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  1. Derek Jeter's Carbon Footprint
    by Matthew E. Kahn in Environmental and Urban Economics on 2011-02-27 21:12:00
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Cited by:
  1. Jacobsen, Grant D. & Kotchen, Matthew J. & Vandenbergh, Michael P., 2012. "The behavioral response to voluntary provision of an environmental public good: Evidence from residential electricity demand," European Economic Review, Elsevier, vol. 56(5), pages 946-960.
  2. Marco Salvi & Juerg Syz, 2011. "What drives “green housing” construction? Evidence from Switzerland," Journal of Financial Economic Policy, Emerald Group Publishing, vol. 3(1), pages 86-102, February.
  3. Matthew J. Holian & Matthew E. Kahn, 2014. "Household Demand for Low Carbon Public Policies: Evidence from California," NBER Working Papers 19965, National Bureau of Economic Research, Inc.
  4. repec:hhs:slucer:2014_008 is not listed on IDEAS
  5. repec:hhs:slucer:2014_007 is not listed on IDEAS
  6. Julia Blasch & Mehdi Farsi, 2012. "Retail demand for voluntary carbon offsets - A choice experiment among Swiss consumers," IED Working paper 12-18, IED Institute for Environmental Decisions, ETH Zurich.
  7. Karine Constant & Marion Davin, 2014. "Environmental Policy and Growth in a Model with Endogenous Environmental Awareness," AMSE Working Papers 1405, Aix-Marseille School of Economics, Marseille, France, revised Mar 2014.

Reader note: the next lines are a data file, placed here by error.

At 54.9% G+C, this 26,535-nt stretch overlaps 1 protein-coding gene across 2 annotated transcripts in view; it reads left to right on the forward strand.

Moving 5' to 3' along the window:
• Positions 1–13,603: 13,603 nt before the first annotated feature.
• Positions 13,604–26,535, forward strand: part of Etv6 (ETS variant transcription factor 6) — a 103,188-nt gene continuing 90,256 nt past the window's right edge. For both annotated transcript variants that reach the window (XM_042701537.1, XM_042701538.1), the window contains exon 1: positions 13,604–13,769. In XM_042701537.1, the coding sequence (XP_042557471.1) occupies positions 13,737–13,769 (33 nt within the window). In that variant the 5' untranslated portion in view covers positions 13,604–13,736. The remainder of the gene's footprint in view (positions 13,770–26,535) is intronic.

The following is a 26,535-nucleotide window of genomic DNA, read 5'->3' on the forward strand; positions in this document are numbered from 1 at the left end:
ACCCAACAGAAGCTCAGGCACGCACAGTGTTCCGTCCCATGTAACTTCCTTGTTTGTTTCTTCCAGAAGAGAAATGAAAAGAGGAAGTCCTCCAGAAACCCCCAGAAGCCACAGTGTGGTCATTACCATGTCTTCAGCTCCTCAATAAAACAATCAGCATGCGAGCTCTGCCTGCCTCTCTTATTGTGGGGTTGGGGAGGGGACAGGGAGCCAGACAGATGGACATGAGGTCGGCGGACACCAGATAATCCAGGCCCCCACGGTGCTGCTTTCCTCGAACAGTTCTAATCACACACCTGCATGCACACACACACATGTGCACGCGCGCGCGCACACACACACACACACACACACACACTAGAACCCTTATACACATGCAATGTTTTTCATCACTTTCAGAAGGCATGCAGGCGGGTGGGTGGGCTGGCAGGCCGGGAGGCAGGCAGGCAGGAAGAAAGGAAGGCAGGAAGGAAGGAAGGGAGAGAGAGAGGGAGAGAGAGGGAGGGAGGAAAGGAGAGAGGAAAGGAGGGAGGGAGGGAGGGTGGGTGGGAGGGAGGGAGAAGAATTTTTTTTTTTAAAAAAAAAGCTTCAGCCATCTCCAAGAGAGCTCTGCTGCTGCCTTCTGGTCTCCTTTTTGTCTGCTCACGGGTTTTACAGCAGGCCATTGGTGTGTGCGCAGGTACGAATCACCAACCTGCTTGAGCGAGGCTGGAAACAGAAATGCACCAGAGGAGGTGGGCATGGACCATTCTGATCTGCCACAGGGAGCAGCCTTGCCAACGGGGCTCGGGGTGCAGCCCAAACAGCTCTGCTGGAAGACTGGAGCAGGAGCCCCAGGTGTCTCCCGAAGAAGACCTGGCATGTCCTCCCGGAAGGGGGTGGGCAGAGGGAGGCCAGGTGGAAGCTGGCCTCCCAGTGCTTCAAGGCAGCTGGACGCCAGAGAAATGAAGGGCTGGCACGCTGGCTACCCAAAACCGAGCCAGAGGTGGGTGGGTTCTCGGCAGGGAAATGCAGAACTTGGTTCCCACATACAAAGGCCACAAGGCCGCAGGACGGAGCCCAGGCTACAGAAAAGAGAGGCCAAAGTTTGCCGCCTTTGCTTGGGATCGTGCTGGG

8. Kiran Krishnamurthy, Chandra & Kriström, Bengt, 2013. "Determinants of the price-premium for Green Energy: Evidence from an OECD cross-section," CERE Working Papers 2013:7, CERE - the Center for Environmental and Resource Economics, revised 30 Jun 2014.
  9. Felix Ebeling, 2013. "Non-binding Defaults and Voluntary Contributions to a Public Good - Clean Evidence from a Natural Field Experiment," Working Paper Series in Economics 66, University of Cologne, Department of Economics.
  10. Matthew J. Kotchen, 2009. "Voluntary Provision of Public Goods for Bads: A Theory of Environmental Offsets," Economic Journal, Royal Economic Society, vol. 119(537), pages 883-899, 04.
  11. Jamilah Ahmad & Imran Ali & Georgiana Florentina Grigore & Alin Stancu, 2012. "Studying Consumers’ Ecological Consciousness – A Comparative Analysis of Romania, Malaysia and Pakistan," The AMFITEATRU ECONOMIC journal, Academy of Economic Studies - Bucharest, Romania, vol. 14(31), pages 84-98, February.
  12. Kiran Krishnamurthy, Chandra & Kriström, Bengt, 2013. "How large is the Owner-Renter Divide? Evidence from an OECD cross-section," CERE Working Papers 2013:8, CERE - the Center for Environmental and Resource Economics.
  13. Dastrup, Samuel R. & Graff Zivin, Joshua & Costa, Dora L. & Kahn, Matthew E., 2012. "Understanding the Solar Home price premium: Electricity generation and “Green” social status," European Economic Review, Elsevier, vol. 56(5), pages 961-973.
  14. Grant Jacobsen & Matthew Kotchen & Greg Clendenning, 2013. "Community-based incentives for environmental protection: the case of green electricity," Journal of Regulatory Economics, Springer, vol. 44(1), pages 30-52, August.
  15. Tiefenbeck, Verena & Staake, Thorsten & Roth, Kurt & Sachs, Olga, 2013. "For better or for worse? Empirical evidence of moral licensing in a behavioral energy conservation campaign," Energy Policy, Elsevier, vol. 57(C), pages 160-171.